Great and Mighty Things

I suppose at some point in our lives we would all like to see “Great and mighty things.” This is something that Yahweh promised to Jeremiah.

3  ‘Call to Me, and I will answer you, and show you great and mighty things, which you do not know.’ Jeremiah 33:3 (NKJV)

At first glance this can seem like a promise we can just reach out and claim. However, context is always important. In this case Jeremiah would never see the ‘great and mighty things’ referenced in this verse. It was about the return of a remnant of the nation of Israel to rebuild Jerusalem, after 70 years of captivity in Babylon.

This brings us to something we rarely reference in the Western church. Jeremiah, like most OT prophets, was living for something beyond himself. The tagline I have on my blog and in my home email signature is, “An Eternal Perspective: Living in Time, Preparing for Eternity.” Easy to say, not always so easy to do. Living this way requires regularly stepping back and gaining perspective. Am I willing to invest my life in people and things when I may never see the fruit of them this side of the grave? Yahweh was inviting Jeremiah to stand in the gap and intercede for things he would never see. Doing this requires faith.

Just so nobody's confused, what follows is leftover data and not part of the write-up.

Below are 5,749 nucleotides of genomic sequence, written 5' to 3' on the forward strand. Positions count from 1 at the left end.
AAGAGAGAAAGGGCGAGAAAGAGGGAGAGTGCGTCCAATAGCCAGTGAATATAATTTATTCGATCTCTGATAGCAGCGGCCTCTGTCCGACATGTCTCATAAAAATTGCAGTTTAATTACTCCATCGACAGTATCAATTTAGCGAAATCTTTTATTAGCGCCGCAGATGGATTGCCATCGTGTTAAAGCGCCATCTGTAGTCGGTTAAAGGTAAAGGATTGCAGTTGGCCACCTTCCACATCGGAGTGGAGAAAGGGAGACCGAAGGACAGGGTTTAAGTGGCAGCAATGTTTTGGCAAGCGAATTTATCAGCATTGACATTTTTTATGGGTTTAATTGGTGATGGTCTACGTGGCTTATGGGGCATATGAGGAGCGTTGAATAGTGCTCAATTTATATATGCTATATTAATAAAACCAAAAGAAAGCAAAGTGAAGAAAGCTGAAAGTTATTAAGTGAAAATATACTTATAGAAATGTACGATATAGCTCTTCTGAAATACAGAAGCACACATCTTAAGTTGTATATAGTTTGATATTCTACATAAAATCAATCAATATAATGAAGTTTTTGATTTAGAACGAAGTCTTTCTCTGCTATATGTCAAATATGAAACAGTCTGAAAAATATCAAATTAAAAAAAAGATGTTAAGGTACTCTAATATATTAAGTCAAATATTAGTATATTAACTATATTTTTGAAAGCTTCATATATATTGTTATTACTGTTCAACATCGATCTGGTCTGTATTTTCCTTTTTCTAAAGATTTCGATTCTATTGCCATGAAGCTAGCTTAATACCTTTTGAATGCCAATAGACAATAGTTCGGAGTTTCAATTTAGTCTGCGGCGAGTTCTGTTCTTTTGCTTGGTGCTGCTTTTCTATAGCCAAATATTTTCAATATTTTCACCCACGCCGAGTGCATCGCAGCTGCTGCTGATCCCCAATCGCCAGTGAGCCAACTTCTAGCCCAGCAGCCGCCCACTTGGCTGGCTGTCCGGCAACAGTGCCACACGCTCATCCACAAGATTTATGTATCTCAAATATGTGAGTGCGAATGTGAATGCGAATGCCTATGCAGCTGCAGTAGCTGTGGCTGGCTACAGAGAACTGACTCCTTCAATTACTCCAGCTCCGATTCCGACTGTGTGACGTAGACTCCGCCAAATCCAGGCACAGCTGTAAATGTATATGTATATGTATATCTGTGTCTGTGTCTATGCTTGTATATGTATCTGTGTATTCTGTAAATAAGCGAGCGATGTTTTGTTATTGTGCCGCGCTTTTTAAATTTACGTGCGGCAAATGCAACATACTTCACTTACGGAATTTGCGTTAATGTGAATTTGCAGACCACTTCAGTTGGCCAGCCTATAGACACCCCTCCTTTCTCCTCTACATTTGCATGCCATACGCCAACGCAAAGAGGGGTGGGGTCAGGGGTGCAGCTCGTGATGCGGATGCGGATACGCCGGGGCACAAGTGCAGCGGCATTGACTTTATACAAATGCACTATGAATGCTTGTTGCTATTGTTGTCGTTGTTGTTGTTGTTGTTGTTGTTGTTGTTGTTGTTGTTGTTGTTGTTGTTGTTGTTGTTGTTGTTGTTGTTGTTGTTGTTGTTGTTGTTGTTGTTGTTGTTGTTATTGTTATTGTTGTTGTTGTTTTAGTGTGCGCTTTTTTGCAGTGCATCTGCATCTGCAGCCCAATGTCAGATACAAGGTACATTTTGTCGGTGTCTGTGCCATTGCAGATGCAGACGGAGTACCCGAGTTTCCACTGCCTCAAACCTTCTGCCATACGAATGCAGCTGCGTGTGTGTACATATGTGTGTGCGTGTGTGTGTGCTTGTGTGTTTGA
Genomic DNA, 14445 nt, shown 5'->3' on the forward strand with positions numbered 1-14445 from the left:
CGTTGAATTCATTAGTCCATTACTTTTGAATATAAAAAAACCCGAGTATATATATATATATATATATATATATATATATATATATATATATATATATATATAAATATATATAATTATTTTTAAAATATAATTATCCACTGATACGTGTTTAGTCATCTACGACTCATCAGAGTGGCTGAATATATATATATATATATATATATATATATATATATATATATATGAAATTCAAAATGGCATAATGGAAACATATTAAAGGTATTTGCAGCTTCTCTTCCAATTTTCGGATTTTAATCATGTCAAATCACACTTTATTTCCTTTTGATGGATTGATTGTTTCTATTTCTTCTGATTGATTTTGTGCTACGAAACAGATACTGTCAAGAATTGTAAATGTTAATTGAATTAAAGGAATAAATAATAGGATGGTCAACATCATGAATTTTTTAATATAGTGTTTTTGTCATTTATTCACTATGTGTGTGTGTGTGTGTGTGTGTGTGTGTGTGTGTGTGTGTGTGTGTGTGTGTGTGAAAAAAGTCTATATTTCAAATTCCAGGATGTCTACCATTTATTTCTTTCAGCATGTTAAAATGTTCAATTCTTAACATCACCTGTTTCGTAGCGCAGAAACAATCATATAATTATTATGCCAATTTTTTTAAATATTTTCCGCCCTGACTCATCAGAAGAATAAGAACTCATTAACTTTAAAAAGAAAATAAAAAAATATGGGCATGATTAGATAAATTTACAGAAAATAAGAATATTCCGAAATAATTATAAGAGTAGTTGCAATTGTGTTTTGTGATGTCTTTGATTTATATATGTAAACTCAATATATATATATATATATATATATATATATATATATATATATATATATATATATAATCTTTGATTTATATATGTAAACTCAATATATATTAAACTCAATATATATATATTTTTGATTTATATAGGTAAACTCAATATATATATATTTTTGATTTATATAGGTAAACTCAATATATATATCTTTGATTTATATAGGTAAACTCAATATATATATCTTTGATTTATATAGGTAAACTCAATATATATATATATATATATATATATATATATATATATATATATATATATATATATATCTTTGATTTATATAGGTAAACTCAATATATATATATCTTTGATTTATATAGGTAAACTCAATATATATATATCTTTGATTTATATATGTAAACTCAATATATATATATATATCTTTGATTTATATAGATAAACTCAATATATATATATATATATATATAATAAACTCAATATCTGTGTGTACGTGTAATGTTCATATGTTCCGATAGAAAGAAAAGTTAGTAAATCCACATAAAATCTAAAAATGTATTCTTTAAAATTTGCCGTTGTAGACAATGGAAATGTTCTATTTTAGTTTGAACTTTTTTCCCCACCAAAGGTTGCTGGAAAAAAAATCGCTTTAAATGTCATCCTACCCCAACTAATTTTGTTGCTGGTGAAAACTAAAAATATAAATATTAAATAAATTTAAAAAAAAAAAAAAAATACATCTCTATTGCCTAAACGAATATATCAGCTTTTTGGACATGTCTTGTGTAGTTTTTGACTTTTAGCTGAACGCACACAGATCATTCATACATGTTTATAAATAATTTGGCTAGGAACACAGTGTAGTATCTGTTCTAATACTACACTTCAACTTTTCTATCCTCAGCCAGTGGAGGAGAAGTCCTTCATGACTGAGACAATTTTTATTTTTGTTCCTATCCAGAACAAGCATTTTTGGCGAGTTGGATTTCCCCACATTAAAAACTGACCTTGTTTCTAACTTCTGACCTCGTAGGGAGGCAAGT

This past spring I was in Europe. I remembered hiking up a hillside by the Danube to an old cathedral. Interestingly I think the cathedral could have held the entire population of the town. The main doors were about 10 metres high and the huge pillars about 30 metres high. As impressive as it was the most impressive building I saw was the ornately carved parliament building in Budapest. What is notable about these buildings is that the stone masons who began the work would never see the culmination of their efforts, perhaps their grandchildren would. In the same manner, Jeremiah would never see what he was to intercede for and I think the Holy Spirit regularly invites us to pray into or invest our lives in things that have significance far beyond ourselves. Are we responding and investing in our own ‘great and mighty things?’

 

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